Comitative and instrumental cases

The comitative case expresses the partner accompanying an individual in a certain action. The instrumental case marks the tool used by the agent of a lexical verb to carry out the action in the given situation. The relator morpheme may be a case ending, adposition, etc. Languages differ in whether they express each of these two functions separately.


Com=Instr: The comitative and instrumental functions are expressed the same way.

ComNotInstr: The comitative and instrumental functions are expressed differently.[1]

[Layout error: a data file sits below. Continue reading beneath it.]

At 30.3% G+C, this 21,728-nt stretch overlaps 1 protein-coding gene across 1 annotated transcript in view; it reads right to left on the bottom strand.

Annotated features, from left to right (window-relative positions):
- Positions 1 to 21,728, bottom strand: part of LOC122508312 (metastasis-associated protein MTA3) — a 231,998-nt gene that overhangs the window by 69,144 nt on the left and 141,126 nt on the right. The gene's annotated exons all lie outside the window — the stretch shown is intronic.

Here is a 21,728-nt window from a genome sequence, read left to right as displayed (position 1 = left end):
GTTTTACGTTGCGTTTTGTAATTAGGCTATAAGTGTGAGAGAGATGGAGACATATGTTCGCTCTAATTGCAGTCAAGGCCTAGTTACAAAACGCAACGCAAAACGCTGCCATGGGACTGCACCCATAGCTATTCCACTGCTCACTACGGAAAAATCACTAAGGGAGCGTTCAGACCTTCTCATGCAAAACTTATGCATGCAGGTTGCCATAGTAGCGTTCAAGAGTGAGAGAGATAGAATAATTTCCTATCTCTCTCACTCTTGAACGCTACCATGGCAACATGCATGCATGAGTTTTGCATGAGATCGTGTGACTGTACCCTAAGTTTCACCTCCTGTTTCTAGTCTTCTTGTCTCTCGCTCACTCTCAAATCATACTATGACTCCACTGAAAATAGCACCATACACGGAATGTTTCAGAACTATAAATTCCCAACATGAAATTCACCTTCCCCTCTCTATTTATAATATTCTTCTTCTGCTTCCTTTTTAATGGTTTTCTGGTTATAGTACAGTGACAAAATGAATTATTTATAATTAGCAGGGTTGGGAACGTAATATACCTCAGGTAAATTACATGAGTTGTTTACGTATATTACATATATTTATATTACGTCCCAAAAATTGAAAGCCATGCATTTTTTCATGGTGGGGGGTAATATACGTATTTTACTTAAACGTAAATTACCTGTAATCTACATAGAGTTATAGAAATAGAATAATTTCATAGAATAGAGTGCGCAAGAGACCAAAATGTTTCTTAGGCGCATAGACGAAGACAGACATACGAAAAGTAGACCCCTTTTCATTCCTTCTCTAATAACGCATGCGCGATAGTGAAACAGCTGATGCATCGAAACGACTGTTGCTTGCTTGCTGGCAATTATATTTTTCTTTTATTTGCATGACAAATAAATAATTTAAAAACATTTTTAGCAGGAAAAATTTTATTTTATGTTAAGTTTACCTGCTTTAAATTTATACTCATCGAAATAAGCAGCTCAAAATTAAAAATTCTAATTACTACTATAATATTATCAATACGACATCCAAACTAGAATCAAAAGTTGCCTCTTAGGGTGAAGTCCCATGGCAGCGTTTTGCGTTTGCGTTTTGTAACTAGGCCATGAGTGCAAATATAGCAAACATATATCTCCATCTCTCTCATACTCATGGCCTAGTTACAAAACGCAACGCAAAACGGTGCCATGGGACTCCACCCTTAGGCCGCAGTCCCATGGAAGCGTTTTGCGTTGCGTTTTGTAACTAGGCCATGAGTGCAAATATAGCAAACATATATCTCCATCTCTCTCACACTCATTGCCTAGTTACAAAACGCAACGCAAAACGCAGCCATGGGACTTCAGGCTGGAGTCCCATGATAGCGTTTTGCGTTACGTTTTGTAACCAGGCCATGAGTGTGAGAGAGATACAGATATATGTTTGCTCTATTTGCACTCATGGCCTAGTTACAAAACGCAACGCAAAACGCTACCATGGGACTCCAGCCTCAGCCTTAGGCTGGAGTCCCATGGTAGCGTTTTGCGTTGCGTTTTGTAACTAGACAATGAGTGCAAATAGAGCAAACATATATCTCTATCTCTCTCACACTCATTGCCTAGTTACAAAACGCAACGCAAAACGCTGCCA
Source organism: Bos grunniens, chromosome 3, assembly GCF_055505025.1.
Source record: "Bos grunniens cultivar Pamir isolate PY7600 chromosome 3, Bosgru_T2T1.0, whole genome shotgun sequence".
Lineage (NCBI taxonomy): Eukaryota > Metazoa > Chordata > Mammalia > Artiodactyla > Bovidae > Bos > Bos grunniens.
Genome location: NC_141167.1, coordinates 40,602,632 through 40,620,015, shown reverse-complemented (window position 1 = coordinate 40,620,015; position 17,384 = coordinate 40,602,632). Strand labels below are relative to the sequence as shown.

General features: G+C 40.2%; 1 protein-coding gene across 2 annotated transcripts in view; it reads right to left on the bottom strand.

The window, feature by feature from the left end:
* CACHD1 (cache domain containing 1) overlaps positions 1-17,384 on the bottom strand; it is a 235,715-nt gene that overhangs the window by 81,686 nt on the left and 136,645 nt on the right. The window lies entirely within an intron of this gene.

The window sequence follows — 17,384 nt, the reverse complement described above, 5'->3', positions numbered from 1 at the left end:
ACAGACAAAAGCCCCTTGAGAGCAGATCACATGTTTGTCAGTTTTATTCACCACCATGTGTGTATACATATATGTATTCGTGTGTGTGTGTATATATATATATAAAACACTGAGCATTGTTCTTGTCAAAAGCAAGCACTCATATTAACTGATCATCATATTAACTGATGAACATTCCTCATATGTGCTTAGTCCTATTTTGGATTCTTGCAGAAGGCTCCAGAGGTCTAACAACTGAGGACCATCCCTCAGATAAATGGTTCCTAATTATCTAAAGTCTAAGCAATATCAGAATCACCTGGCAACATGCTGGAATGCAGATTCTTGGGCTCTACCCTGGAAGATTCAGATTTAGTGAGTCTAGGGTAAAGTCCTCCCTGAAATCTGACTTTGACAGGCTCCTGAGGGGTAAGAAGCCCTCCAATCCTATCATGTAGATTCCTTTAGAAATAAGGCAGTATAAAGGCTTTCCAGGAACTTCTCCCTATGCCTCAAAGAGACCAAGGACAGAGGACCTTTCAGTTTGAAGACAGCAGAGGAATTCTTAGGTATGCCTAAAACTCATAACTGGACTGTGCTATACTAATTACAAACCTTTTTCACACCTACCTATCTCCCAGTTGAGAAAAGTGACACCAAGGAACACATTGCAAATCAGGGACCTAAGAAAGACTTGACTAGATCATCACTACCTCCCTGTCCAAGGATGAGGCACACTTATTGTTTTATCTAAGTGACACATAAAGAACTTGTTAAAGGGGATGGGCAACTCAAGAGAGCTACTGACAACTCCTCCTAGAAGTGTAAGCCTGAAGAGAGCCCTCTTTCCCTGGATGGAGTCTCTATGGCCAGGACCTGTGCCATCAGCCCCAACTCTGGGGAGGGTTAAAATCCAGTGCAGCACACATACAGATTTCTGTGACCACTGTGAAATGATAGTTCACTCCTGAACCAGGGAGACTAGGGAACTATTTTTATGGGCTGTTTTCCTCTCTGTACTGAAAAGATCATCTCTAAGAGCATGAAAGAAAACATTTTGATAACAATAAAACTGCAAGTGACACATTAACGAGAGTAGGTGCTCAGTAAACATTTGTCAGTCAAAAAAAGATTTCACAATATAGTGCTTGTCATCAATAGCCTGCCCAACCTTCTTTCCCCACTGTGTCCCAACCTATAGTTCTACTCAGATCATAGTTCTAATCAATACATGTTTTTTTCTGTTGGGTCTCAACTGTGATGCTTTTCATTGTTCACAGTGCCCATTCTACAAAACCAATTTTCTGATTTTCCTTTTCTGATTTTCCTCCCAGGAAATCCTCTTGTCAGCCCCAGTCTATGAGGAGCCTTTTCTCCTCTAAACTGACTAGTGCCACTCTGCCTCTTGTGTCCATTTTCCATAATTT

MixComInstr: Multiple strategies exist to express the comitative and instrumental functions. Although these strategies are regularly used to express both, at least one variant exists that can only be used to express either the comitative or instrumental. [2]


[1] Languages with additional strategies also fall into this category; for example, the use of a particular adposition is required for one of the two cases, but ungrammatical for the other.

[2] In such cases, the grammatical morpheme thought to be specific should be examined to determine whether it can actually be considered a case morpheme (not a derivational morpheme). One method is to examine the morpheme’s distribution to see whether the morpheme occurs in the same grammatical environment as other morphemes known to be case affixes.